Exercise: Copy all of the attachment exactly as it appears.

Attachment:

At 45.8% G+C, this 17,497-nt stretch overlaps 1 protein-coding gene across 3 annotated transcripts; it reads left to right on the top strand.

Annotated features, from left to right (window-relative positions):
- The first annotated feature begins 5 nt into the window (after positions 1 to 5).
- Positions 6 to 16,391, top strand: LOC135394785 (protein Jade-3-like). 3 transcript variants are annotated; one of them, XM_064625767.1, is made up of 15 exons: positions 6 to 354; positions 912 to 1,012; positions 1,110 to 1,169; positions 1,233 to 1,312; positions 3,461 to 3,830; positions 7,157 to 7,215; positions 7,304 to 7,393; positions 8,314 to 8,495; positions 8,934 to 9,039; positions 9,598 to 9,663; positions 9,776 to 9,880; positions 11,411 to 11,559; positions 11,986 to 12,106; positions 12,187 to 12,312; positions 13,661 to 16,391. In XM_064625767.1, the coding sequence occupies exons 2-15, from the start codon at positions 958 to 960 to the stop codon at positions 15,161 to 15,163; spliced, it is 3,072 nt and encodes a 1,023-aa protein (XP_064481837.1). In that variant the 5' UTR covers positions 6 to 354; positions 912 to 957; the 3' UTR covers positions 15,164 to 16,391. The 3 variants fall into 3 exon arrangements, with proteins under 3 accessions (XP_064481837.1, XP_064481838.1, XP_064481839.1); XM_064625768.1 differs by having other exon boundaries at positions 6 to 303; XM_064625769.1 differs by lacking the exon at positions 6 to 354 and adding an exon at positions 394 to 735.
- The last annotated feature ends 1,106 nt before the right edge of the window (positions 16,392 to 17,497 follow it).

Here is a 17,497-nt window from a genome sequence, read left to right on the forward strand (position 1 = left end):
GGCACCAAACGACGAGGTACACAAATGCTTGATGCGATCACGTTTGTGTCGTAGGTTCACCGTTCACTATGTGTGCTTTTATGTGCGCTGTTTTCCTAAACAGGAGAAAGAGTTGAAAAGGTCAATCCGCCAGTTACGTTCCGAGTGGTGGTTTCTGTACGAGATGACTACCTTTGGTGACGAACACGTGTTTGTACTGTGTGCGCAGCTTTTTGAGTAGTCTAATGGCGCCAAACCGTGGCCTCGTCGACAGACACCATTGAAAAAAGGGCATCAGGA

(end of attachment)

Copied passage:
At 45.8% G+C, this 17,497-nt stretch overlaps 1 protein-coding gene across 3 annotated transcripts; it reads left to right on the top strand.

Annotated features, from left to right (window-relative positions):
- The first annotated feature begins 5 nt into the window (after positions 1 to 5).
- Positions 6 to 16,391, top strand: LOC135394785 (protein Jade-3-like). 3 transcript variants are annotated; one of them, XM_064625767.1, is made up of 15 exons: positions 6 to 354; positions 912 to 1,012; positions 1,110 to 1,169; positions 1,233 to 1,312; positions 3,461 to 3,830; positions 7,157 to 7,215; positions 7,304 to 7,393; positions 8,314 to 8,495; positions 8,934 to 9,039; positions 9,598 to 9,663; positions 9,776 to 9,880; positions 11,411 to 11,559; positions 11,986 to 12,106; positions 12,187 to 12,312; positions 13,661 to 16,391. In XM_064625767.1, the coding sequence occupies exons 2-15, from the start codon at positions 958 to 960 to the stop codon at positions 15,161 to 15,163; spliced, it is 3,072 nt and encodes a 1,023-aa protein (XP_064481837.1). In that variant the 5' UTR covers positions 6 to 354; positions 912 to 957; the 3' UTR covers positions 15,164 to 16,391. The 3 variants fall into 3 exon arrangements, with proteins under 3 accessions (XP_064481837.1, XP_064481838.1, XP_064481839.1); XM_064625768.1 differs by having other exon boundaries at positions 6 to 303; XM_064625769.1 differs by lacking the exon at positions 6 to 354 and adding an exon at positions 394 to 735.
- The last annotated feature ends 1,106 nt before the right edge of the window (positions 16,392 to 17,497 follow it).

Here is a 17,497-nt window from a genome sequence, read left to right on the forward strand (position 1 = left end):
GGCACCAAACGACGAGGTACACAAATGCTTGATGCGATCACGTTTGTGTCGTAGGTTCACCGTTCACTATGTGTGCTTTTATGTGCGCTGTTTTCCTAAACAGGAGAAAGAGTTGAAAAGGTCAATCCGCCAGTTACGTTCCGAGTGGTGGTTTCTGTACGAGATGACTACCTTTGGTGACGAACACGTGTTTGTACTGTGTGCGCAGCTTTTTGAGTAGTCTAATGGCGCCAAACCGTGGCCTCGTCGACAGACACCATTGAAAAAAGGGCATCAGGA